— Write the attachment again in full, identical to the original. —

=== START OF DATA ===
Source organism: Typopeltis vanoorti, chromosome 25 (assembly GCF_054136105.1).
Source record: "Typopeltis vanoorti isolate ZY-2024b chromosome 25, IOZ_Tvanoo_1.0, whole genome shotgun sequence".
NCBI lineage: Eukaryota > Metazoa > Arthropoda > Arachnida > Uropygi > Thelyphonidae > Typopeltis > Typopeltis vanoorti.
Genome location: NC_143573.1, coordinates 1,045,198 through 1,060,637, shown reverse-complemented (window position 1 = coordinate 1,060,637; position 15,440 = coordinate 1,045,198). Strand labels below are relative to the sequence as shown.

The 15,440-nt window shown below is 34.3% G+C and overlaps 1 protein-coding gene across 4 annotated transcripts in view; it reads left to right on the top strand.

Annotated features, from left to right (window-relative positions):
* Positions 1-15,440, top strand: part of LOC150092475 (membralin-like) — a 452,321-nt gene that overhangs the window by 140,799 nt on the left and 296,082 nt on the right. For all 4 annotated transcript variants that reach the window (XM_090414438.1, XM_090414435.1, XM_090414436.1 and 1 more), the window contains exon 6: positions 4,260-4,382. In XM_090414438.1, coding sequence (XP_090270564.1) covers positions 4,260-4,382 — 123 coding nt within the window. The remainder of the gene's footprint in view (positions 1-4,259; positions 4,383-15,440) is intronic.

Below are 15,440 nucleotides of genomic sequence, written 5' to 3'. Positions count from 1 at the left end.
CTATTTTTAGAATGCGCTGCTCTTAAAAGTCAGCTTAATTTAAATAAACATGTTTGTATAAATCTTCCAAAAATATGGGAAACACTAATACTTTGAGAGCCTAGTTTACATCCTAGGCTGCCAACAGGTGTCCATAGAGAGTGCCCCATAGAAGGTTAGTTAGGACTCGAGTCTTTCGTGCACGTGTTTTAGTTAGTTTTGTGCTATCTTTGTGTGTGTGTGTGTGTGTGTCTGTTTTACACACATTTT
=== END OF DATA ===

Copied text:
Source organism: Typopeltis vanoorti, chromosome 25 (assembly GCF_054136105.1).
Source record: "Typopeltis vanoorti isolate ZY-2024b chromosome 25, IOZ_Tvanoo_1.0, whole genome shotgun sequence".
NCBI lineage: Eukaryota > Metazoa > Arthropoda > Arachnida > Uropygi > Thelyphonidae > Typopeltis > Typopeltis vanoorti.
Genome location: NC_143573.1, coordinates 1,045,198 through 1,060,637, shown reverse-complemented (window position 1 = coordinate 1,060,637; position 15,440 = coordinate 1,045,198). Strand labels below are relative to the sequence as shown.

The 15,440-nt window shown below is 34.3% G+C and overlaps 1 protein-coding gene across 4 annotated transcripts in view; it reads left to right on the top strand.

Annotated features, from left to right (window-relative positions):
* Positions 1-15,440, top strand: part of LOC150092475 (membralin-like) — a 452,321-nt gene that overhangs the window by 140,799 nt on the left and 296,082 nt on the right. For all 4 annotated transcript variants that reach the window (XM_090414438.1, XM_090414435.1, XM_090414436.1 and 1 more), the window contains exon 6: positions 4,260-4,382. In XM_090414438.1, coding sequence (XP_090270564.1) covers positions 4,260-4,382 — 123 coding nt within the window. The remainder of the gene's footprint in view (positions 1-4,259; positions 4,383-15,440) is intronic.

Below are 15,440 nucleotides of genomic sequence, written 5' to 3'. Positions count from 1 at the left end.
CTATTTTTAGAATGCGCTGCTCTTAAAAGTCAGCTTAATTTAAATAAACATGTTTGTATAAATCTTCCAAAAATATGGGAAACACTAATACTTTGAGAGCCTAGTTTACATCCTAGGCTGCCAACAGGTGTCCATAGAGAGTGCCCCATAGAAGGTTAGTTAGGACTCGAGTCTTTCGTGCACGTGTTTTAGTTAGTTTTGTGCTATCTTTGTGTGTGTGTGTGTGTGTGTCTGTTTTACACACATTTT